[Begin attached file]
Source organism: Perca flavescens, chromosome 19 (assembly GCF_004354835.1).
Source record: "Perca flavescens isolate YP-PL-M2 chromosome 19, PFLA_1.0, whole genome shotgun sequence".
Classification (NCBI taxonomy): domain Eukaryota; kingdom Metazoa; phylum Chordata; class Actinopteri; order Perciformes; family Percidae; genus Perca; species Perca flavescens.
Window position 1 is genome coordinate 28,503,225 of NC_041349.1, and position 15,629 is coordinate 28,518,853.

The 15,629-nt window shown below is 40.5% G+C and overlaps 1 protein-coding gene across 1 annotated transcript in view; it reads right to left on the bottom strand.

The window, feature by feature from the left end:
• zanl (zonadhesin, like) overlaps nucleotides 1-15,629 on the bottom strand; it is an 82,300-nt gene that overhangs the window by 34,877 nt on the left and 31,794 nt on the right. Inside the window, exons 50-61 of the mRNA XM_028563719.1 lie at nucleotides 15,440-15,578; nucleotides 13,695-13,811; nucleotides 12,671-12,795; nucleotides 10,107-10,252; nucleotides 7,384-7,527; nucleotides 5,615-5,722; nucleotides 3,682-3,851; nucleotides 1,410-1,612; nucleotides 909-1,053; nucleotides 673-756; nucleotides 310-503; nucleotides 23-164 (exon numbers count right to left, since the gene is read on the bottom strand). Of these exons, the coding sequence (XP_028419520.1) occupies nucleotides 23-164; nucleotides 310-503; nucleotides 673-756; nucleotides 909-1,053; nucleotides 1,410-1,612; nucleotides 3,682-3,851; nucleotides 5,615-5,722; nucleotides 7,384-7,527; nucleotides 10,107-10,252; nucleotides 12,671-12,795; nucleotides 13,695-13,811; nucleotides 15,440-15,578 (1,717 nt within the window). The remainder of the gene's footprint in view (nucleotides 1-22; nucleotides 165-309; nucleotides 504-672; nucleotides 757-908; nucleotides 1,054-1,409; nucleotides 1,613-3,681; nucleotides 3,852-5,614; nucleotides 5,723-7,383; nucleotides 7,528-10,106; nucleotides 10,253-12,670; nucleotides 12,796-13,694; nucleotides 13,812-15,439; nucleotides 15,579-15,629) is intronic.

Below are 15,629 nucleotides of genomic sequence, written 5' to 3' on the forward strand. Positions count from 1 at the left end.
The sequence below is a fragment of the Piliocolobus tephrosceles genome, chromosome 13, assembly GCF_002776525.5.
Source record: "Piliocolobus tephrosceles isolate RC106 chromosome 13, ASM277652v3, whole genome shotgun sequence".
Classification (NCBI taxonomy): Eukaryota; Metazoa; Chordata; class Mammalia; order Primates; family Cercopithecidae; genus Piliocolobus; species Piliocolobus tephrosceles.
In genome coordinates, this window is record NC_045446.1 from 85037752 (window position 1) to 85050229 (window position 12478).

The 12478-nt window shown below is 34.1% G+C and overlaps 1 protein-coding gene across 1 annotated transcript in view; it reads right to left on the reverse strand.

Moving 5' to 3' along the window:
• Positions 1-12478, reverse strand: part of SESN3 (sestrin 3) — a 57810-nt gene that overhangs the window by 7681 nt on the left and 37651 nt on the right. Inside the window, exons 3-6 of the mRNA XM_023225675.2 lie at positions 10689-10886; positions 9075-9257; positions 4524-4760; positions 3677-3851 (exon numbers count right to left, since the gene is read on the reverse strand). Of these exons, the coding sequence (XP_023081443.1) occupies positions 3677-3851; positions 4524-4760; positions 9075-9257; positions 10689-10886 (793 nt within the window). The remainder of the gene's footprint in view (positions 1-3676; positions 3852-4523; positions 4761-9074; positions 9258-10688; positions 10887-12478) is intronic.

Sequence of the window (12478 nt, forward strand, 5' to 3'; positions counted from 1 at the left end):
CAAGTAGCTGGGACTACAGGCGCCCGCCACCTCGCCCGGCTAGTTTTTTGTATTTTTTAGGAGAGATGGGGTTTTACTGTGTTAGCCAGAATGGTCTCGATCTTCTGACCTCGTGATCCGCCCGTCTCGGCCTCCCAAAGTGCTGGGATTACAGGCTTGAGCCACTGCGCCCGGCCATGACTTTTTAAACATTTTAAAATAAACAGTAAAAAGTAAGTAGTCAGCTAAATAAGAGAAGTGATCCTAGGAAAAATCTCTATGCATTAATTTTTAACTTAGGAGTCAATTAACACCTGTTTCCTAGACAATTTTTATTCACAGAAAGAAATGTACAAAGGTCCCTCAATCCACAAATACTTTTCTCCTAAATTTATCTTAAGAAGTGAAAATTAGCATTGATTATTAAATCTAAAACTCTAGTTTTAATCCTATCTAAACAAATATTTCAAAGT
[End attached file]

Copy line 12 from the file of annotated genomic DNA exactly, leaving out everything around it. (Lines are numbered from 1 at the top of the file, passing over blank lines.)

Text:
In genome coordinates, this window is record NC_045446.1 from 85037752 (window position 1) to 85050229 (window position 12478).